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Minority religions, litigation, and the prevention of harm
journal contributionposted on 2023-05-19, 18:31 authored by Douglas EzzyDouglas Ezzy
Religious anti-discrimination legislation institutionalises non-violent ways of living with radical difference associated with religious diversity. The need to govern the growing number of conflicts generated by increasingly pluralistic societies is a major reason governments have introduced a range of new laws relating to religion. These laws are important not only because they protect human rights, which they do, but also because they shape social processes that generate extreme harms such as mass murder and the sexual abuse of minors. A detailed examination of three case studies of minority religions illustrates this argument. The histories of the Fundamentalist Latter Day Saints and The Family demonstrate that the socio-cultural processes that result in sexual abuse in minority religions are similar to the processes that result in extreme violence and that litigation plays a key role in preventing the escalation of these processes, although it is of a post hoc nature. The case of the Ordo Templi Orientis demonstrates that religious anti-discrimination legislation proactively disrupts the sociocultural processes that lead to the escalation of tension that results in serious forms of harm.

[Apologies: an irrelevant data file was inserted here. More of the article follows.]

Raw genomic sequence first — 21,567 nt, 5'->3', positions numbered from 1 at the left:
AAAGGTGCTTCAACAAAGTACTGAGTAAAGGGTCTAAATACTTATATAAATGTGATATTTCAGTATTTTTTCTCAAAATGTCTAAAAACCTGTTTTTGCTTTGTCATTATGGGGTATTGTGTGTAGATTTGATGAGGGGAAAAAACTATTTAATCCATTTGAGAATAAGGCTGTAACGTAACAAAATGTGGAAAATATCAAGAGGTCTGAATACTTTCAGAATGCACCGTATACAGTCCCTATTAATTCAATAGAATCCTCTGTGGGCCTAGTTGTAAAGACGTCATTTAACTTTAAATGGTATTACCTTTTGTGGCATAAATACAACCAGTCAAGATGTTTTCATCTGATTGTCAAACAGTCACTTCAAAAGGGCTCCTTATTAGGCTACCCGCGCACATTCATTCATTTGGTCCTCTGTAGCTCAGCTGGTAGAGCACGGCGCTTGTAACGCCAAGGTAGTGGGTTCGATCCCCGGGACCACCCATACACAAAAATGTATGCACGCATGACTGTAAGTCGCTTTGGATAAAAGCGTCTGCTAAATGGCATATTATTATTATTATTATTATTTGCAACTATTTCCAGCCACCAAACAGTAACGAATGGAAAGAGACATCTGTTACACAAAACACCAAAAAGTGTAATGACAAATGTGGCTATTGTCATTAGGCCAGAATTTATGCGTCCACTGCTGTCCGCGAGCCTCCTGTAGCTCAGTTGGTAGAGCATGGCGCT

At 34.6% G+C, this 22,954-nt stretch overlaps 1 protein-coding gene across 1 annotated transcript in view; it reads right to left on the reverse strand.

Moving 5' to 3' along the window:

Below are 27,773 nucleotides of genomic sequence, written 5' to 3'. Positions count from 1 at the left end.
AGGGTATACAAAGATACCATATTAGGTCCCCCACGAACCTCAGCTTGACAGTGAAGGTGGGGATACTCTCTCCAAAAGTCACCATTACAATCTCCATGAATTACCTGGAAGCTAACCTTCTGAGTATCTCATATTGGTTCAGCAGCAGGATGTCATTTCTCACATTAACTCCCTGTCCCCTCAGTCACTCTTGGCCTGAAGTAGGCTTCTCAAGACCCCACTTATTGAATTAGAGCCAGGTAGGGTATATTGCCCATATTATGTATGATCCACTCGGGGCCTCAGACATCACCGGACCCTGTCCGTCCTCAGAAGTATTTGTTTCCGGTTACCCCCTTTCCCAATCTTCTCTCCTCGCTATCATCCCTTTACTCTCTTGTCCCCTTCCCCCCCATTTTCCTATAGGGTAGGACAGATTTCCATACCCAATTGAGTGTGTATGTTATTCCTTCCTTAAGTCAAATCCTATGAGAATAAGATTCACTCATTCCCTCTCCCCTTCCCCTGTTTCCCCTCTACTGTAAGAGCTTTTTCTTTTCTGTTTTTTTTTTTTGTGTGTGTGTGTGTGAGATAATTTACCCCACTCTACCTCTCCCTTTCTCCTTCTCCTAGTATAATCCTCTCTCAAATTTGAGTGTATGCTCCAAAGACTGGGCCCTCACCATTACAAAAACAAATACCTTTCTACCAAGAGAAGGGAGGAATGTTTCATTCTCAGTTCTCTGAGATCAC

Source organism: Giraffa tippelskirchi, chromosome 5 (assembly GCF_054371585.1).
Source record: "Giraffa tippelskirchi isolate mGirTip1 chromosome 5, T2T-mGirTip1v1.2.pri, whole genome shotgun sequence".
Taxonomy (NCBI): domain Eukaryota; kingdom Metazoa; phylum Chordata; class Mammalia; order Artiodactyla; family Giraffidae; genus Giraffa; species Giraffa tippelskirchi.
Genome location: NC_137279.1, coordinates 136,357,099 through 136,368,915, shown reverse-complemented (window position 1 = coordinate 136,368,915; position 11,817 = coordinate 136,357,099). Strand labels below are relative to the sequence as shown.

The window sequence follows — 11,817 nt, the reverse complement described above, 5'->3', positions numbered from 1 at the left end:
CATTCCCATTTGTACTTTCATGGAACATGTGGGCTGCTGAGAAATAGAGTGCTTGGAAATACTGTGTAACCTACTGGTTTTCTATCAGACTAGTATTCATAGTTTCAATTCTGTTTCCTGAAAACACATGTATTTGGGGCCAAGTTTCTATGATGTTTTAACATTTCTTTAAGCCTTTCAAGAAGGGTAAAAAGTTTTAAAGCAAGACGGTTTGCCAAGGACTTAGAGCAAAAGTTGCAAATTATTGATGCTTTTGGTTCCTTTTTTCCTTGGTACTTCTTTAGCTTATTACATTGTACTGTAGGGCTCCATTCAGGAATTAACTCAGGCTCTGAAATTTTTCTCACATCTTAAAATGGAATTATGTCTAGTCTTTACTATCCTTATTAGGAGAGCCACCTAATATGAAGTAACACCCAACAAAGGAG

Publication titleJournal of Contemporary Religion
Department/SchoolSchool of Social Sciences
Place of publicationUnited Kingdom
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